Each month, you’ll hear from one of us on what we’re reading and a little bit about the book. Enjoy!
Leadership is something that comes more naturally to some of us than to others. But the truth is, everyone has influence with people around them.
You might say, “I don’t manage anyone. No one reports to me.” So what? The example you set and the way you interact with others—at work, at home, at church—is just as important for you as it is for the manager leading a team of 20 people. We are always setting an example, whether we realize it or not. And being a good leader takes awareness and practice.
Leadership development is usually a self-motivated endeavor that we must be intentional about. Which is why a read of Jenni Catron’s book The 4 Dimensions of Extraordinary Leadership is so helpful. In a space with many male voices, Jenni rises to share her perspective as a woman who has led and been led well. Taking help from Scripture, she bases her entire leadership theory on the Great Commandment in Mark 12:30: “Love the Lord your God with all your heart, with all your soul, with all your mind, and with all your strength.”
Jenni explains that when leading we need balance in four specific areas—heart, soul, mind, and strength—to truly lead in an extraordinary way.
Extraordinary leadership is found in a leader who has searched to discover his or her authentic self and from that place influences others to accomplish great dreams through intentional relationships (heart), spiritual awareness (soul), wise counsel (mind), and relentless vision (strength).
All relational but no vision? Your team may not be quick to follow. All managerial with no spiritual awareness? Your team may question your motives. Just like anything in our lives, any area that is too heavy and out of balance leads to a weaker stance overall.
The 4 Dimensions of Extraordinary Leadership includes a personal assessment quiz to help you see which areas you thrive in and which are lacking. When I took it, I discovered that I’m strong in mind (executing a plan), but I was lacking in soul. Having my eyes opened to this gap was really helpful. I needed to be more intentional about praying for others and making my own spiritual growth a priority.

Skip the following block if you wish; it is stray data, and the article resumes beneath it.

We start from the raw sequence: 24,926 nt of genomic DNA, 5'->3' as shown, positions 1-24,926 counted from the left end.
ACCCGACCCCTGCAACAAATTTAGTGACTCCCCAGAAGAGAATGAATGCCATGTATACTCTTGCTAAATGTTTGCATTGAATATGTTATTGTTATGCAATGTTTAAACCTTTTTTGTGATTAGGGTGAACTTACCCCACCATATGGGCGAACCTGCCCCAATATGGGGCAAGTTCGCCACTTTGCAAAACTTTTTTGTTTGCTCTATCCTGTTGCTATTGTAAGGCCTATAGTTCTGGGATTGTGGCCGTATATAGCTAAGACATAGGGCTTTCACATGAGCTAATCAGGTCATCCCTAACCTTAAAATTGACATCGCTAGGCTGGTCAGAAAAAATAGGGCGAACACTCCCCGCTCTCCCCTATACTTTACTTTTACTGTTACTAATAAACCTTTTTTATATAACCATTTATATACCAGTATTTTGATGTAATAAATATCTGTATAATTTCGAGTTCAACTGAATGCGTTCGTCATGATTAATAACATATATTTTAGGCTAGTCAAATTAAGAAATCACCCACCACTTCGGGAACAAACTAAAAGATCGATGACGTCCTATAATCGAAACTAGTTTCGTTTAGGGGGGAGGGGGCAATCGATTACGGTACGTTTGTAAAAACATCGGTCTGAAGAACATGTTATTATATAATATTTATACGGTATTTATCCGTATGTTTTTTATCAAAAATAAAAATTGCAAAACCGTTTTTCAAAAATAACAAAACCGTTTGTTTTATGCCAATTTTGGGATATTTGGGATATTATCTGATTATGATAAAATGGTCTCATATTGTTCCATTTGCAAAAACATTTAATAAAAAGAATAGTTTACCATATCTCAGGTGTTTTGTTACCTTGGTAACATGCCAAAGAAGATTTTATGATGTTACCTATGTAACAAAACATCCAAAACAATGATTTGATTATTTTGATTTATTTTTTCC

A hallmark of Jenni’s book is that to lead others well, we must first lead ourselves better. She says:
Extraordinary leaders learn to lead themselves first. They develop the discipline to understand their motivations, to continually evaluate their emotional health, to manage their physical health, and to nurture their spiritual life. From the overflow of their understanding of themselves, leaders can then focus on the priority of leadership: leading others.
Because ultimately, leadership gifts are not for our own benefit. As Jenni notes, “Extraordinary leaders are other-centric. They recognize that leadership at its core is an act of service. …Leadership is all about people, and people are complex.” Because no matter where or who you lead, there is always potential to love others better.
Larissa Arnault Roach is the marketing strategist for LifeWay Women. As an Enneagram 8, she has displayed leadership skills since she was very little (her cousins nicknamed her Bossy Rissa). She loves to read and tells anyone who will listen about the Overdrive app—the easiest way she’s found to read books on her Kindle and listen to endless audiobooks on her phone all for free.